By: Lisa Solomon
On a recent Jenna Kutcher’s Goal Digger Podcast, Jenna and her coach, Dean Graziosi discuss how Jenna can scale her already very successful business. Jenna shares that the majority of her marketing communications are based on possibility; her message is always positive and encouraging so that people can be inspired to try to reach for something bigger in their life. Dean suggests that motivating people with positive emotional messaging only reaches half of your possible audience. One must consider the other perspective: people who are motivated by negative emotional messaging and fear.
Dean describes this as a “carrot and stick situation”. If you are a “stick” person, you’re afraid of going backward. You’re afraid of what’s behind you or what you are missing and that is what’s pushing you forward. A “carrot” person is motivated by possibility. You could get that carrot, whatever that carrot might represent (more time, more money, a bigger house, a better job).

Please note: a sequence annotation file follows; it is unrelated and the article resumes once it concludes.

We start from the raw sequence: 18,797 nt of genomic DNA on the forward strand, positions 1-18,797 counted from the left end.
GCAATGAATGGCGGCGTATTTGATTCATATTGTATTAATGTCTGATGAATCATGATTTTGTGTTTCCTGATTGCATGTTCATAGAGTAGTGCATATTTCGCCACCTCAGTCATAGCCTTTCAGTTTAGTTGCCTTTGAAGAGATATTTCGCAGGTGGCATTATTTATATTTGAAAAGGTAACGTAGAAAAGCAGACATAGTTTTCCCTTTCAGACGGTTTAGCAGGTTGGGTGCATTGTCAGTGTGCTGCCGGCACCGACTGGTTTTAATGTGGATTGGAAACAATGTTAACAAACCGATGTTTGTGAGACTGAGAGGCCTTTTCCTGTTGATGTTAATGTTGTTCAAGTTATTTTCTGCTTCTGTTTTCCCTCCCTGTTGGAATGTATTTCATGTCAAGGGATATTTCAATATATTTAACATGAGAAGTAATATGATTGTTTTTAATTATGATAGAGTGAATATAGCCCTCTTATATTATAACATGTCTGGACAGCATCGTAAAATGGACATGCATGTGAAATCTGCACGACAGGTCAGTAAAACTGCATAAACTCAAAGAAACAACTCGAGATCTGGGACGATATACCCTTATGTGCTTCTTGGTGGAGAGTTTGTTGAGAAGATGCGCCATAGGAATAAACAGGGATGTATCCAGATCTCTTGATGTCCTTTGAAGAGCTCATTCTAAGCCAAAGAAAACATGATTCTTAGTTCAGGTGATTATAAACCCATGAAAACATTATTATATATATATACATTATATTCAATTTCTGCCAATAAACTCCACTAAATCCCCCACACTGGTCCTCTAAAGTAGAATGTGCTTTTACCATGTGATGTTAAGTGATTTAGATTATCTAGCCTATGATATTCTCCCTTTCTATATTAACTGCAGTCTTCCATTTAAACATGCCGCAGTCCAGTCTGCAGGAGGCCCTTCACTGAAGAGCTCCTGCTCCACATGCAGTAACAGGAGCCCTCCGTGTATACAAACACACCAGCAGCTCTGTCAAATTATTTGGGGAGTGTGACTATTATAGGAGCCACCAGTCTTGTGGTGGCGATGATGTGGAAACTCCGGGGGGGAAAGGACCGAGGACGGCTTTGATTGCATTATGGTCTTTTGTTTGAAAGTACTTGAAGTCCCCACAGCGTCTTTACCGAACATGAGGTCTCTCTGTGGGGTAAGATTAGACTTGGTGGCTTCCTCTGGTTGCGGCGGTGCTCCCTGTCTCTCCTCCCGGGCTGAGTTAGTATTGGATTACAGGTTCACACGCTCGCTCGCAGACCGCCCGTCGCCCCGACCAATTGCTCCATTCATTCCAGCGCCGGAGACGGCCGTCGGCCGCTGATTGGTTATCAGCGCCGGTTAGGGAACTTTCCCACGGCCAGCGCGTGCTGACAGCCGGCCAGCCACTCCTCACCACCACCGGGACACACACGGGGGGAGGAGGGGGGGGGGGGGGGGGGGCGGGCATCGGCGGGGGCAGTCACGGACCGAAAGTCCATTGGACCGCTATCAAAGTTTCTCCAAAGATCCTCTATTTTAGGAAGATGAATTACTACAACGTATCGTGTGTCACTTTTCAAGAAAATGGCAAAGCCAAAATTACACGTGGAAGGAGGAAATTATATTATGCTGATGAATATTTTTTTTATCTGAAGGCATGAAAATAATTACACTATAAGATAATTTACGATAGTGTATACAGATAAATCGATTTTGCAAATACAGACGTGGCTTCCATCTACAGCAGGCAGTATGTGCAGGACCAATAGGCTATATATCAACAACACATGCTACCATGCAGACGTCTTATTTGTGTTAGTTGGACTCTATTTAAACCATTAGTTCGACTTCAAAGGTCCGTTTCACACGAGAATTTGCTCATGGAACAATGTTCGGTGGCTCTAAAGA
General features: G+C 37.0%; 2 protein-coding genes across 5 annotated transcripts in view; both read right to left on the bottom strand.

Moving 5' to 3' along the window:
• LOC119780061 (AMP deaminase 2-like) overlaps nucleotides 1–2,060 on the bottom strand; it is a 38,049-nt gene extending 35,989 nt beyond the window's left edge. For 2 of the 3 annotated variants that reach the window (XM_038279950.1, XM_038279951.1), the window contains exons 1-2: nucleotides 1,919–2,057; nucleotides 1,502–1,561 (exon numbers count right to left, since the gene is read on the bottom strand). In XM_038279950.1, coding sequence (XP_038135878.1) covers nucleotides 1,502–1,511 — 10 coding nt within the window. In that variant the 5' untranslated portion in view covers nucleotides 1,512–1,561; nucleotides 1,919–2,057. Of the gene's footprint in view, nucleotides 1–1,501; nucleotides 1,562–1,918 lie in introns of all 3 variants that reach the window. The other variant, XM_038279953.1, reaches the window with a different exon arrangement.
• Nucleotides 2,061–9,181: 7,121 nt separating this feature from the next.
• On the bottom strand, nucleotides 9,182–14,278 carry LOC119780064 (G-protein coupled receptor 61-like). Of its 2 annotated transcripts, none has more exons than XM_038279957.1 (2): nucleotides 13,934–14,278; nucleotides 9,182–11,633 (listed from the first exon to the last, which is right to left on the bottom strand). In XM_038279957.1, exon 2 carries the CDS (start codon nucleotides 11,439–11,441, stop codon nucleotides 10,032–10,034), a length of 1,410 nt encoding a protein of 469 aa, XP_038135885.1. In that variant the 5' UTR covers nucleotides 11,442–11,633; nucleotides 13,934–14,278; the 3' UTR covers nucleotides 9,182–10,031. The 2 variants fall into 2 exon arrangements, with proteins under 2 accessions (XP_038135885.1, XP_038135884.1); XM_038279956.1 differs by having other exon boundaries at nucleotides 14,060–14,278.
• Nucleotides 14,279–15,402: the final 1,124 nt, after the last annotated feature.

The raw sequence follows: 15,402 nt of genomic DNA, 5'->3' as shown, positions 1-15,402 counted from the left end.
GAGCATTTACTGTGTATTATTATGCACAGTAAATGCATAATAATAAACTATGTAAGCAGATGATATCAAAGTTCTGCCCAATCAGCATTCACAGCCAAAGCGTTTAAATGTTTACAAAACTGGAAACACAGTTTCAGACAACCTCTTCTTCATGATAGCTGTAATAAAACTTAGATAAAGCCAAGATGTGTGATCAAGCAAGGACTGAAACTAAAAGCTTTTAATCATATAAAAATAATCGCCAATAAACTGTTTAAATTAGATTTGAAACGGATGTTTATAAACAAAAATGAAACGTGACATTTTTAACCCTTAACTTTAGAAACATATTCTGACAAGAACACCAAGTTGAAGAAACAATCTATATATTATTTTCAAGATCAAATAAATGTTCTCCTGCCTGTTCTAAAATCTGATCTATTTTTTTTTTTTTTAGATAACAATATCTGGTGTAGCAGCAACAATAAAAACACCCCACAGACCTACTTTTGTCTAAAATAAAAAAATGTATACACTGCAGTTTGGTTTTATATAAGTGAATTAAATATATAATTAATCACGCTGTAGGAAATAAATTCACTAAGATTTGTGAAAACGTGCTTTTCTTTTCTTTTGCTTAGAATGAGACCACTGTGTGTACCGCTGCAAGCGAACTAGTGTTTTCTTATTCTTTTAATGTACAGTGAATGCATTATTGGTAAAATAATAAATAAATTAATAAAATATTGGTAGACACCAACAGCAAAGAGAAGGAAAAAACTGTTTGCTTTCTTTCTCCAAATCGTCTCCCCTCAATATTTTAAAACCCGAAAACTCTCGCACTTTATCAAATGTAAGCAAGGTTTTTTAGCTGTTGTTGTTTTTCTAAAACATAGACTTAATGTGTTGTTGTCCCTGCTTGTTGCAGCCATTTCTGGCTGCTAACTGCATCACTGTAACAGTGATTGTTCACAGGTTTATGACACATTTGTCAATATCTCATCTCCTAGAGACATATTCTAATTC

All human behavior at its root is driven by the need to avoid pain and the desire to gain pleasure, so if your advertising message is created to motivate people to gain pleasure, we miss the ones that are motivated to avoid pain. What psychologists call “the negativity bias” suggests that as humans, we do more to avoid pain than we do to gain pleasure. Taking this into consideration, does our marketing message need to be a “carrot” or “stick,” or can it be both?
While our bias at Atheneum Collective is to motivate through inspiration, we realize that we can build our message to incorporate both. As we analyze our target audience and we uncover the customer journey, we can help associate the “carrots” and the “sticks” that impede or help the journey. If we want our customers to go from A – Z and get to Z as quickly as possible, we can’t ignore the pain and obstacles. However, we can also show them how we can make that journey as easy and painless as possible. It is vital that we embrace all the emotions along the way.
A great resource for understanding this dynamic is Plutchik’s Wheel of Emotions. There are eight basic emotions: joy, trust, fear, surprise, sadness, anticipation, anger, and disgust. As you develop your marketing goals and plans, you must dig deep and define precisely what feeling you’re aiming to elicit. This will influence the details of your marketing — copywriting, media, graphics choices, etc. — and help it be as effective as possible.
What motivates you? Let us know at firstname.lastname@example.org.